Britain-based Syrian Observatory for Human Rights, which has been tracking the death toll in Syria’s conflict through a network of activists in Syria has said over 100,000 people have been killed since the start of the conflict more than two years ago, an activist group said on Wednesday.
According to the group, a total of 100,191 had died over the 27 months of the conflict. Of those, 36,661 are civilians.
On the government side, 25,407 are members of President Bashar Al Assad’s armed forces, 17,311 pro-government fighters and 169 militants from Lebanon’s Hezbollah, who have fought alongside army troops.
Deaths among Al Assad’s opponents included 13,539 rebels, 2,015 army defectors and 2,518 foreign fighters battling against the regime.
Earlier this month, the UN put the number of those killed in the conflict at 93,000 between March 2011 when the crisis started and end of April this year.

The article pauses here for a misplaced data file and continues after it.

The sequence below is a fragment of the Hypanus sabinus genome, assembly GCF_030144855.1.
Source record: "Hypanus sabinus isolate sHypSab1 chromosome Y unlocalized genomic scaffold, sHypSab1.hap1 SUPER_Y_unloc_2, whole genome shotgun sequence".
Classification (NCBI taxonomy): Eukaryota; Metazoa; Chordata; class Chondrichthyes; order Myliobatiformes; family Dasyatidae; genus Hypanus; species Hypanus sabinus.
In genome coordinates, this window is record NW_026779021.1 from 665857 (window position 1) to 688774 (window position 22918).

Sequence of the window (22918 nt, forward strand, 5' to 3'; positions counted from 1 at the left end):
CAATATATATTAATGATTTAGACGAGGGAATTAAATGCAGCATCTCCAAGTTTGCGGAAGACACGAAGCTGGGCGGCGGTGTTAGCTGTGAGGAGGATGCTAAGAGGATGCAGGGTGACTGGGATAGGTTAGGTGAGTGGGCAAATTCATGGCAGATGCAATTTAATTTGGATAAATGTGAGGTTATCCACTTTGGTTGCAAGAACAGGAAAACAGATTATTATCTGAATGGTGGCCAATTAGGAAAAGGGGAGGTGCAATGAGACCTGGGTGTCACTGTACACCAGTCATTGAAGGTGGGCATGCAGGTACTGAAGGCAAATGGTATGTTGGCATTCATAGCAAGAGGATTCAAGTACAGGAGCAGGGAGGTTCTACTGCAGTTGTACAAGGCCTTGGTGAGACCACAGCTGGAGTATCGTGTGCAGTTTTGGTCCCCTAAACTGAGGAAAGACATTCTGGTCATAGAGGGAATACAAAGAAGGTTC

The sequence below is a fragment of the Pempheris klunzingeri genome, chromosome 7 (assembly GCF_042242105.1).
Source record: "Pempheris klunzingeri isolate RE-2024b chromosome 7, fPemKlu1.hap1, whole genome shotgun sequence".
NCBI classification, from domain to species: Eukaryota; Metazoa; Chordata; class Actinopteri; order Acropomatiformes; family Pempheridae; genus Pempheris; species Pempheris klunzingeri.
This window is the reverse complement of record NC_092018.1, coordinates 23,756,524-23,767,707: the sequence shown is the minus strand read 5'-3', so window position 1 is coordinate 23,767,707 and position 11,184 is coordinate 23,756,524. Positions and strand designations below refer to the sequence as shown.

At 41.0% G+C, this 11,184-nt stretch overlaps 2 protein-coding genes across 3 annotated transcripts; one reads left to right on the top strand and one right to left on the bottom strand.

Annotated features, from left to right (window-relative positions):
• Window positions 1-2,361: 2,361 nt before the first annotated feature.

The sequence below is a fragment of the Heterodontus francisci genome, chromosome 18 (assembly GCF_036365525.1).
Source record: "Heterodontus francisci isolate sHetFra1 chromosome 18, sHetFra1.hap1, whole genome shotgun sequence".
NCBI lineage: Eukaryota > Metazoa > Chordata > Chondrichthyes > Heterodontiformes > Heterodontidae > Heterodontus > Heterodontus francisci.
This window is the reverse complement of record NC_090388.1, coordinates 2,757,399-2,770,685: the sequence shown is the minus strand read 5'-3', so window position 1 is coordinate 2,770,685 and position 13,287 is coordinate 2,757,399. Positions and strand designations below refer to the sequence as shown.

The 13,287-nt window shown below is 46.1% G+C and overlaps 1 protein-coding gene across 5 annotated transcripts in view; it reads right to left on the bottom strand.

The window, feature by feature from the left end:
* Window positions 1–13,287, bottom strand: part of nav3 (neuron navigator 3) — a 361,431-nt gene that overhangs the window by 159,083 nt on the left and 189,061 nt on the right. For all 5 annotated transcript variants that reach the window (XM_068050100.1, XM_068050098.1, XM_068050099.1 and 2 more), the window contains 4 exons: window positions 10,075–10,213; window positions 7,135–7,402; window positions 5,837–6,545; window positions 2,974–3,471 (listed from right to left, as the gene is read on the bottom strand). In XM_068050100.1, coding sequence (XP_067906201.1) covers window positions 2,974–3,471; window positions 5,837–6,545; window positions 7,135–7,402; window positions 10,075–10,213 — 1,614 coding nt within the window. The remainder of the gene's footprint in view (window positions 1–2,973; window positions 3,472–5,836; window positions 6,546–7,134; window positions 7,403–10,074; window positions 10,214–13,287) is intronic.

The government has not released death tolls. The state media published the names of the government’s dead in the first months of the crisis, but then stopped publishing its losses after the opposition became an armed insurgency.
Syria’s conflict began as peaceful protests against Al Assad’s rule. It gradually became an armed conflict after the Al Assad’s regime used the army to crackdown on dissent and some opposition supporters took up weapons to fight government troops.
Even the most modest international efforts to end the Syrian conflict have failed. UN’s special envoy to Syria, Lakhdar Brahimi, told reporters on Tuesday that an international peace conference proposed by Russia and the US will not take place until later in the summer, partly because of opposition disarray.
The fighting has increasingly been taking sectarian overtones. Sunnis dominate the rebel ranks while Al Assad’s regime is dominated by Alawites, an offshoot sect of Shiite sect.